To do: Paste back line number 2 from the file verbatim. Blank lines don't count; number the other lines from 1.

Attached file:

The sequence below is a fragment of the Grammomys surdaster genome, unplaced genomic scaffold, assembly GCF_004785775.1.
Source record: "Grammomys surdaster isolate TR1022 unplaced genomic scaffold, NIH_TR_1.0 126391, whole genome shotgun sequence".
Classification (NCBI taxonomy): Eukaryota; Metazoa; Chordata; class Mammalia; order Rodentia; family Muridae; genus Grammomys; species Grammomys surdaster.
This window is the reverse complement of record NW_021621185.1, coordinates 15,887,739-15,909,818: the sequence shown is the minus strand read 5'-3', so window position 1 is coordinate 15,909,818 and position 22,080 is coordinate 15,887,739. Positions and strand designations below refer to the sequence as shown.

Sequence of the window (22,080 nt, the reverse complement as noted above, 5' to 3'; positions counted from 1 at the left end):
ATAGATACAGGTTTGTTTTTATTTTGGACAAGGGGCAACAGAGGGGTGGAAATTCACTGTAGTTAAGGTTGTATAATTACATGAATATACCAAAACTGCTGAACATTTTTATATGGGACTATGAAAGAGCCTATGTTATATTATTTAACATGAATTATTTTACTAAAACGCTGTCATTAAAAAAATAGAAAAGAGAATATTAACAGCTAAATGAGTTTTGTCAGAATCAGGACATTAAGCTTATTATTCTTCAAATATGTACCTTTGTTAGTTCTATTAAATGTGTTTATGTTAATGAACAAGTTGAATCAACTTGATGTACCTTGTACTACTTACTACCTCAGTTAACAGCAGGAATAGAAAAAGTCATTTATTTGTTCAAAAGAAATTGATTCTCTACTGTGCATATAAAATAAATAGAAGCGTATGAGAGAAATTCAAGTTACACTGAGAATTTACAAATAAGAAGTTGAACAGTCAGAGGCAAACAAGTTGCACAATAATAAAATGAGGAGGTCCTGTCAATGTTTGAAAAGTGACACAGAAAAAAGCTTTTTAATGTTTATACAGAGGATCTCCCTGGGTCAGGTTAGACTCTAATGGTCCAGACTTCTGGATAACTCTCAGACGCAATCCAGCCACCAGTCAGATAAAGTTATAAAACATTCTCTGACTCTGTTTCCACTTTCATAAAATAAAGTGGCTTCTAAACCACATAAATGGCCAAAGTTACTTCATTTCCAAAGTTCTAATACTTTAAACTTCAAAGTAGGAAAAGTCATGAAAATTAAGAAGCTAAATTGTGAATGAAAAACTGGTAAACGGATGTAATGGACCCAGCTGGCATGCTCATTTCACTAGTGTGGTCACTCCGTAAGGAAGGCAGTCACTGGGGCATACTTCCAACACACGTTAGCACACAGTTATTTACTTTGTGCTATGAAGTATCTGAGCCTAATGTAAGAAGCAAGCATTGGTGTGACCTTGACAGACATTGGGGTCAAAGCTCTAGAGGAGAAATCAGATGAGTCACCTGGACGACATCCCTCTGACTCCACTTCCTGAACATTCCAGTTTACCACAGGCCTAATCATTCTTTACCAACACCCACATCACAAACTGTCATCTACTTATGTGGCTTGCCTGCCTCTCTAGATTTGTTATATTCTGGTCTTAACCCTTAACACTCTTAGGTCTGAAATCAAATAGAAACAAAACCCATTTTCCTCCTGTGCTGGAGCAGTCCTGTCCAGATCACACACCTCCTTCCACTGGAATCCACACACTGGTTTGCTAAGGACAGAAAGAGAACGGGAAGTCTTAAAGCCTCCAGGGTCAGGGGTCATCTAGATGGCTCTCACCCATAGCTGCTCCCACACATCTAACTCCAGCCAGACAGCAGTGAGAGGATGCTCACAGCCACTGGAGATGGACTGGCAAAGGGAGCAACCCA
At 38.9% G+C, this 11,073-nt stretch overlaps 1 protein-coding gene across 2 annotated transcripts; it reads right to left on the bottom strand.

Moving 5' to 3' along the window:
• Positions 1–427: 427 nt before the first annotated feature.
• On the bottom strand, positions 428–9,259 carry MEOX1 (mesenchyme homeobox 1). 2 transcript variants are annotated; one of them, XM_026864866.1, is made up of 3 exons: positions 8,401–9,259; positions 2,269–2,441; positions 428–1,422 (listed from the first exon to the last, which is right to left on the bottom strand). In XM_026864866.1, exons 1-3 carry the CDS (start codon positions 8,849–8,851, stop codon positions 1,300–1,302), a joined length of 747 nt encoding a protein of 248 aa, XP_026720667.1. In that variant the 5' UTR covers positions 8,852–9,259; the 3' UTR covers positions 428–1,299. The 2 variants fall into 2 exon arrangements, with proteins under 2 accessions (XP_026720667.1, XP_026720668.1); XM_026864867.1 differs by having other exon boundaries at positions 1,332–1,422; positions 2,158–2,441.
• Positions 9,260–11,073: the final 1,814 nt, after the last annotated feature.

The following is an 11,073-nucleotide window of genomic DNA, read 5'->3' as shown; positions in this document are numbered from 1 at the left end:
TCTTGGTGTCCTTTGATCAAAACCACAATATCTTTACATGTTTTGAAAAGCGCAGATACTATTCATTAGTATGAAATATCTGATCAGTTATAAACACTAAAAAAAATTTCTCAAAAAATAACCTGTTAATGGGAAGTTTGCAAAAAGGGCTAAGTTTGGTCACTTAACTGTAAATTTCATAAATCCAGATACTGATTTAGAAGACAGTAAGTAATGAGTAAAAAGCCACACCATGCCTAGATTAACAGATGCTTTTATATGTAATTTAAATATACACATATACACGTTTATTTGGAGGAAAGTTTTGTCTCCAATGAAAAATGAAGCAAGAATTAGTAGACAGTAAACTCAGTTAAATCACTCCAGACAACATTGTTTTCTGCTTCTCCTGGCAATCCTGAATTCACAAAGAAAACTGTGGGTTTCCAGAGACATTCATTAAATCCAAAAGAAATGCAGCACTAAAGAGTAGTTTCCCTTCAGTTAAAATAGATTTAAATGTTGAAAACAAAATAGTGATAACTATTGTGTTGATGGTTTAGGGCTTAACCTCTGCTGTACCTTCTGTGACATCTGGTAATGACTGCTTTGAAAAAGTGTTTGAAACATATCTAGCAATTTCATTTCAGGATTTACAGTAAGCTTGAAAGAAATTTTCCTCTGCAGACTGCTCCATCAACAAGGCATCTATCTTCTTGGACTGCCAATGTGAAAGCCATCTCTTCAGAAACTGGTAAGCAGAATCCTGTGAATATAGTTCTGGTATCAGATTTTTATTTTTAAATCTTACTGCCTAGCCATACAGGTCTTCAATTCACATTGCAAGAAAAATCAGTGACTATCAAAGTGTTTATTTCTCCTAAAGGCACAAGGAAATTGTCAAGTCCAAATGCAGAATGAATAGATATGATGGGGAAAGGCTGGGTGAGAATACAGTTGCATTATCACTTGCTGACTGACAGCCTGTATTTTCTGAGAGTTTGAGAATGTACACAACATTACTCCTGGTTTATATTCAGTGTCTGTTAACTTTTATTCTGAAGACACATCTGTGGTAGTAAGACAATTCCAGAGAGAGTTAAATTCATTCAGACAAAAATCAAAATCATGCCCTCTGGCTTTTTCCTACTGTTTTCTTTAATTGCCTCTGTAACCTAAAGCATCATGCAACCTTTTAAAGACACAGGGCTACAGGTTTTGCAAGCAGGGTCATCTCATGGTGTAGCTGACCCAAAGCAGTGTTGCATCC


Source record: "Grammomys surdaster isolate TR1022 unplaced genomic scaffold, NIH_TR_1.0 126391, whole genome shotgun sequence".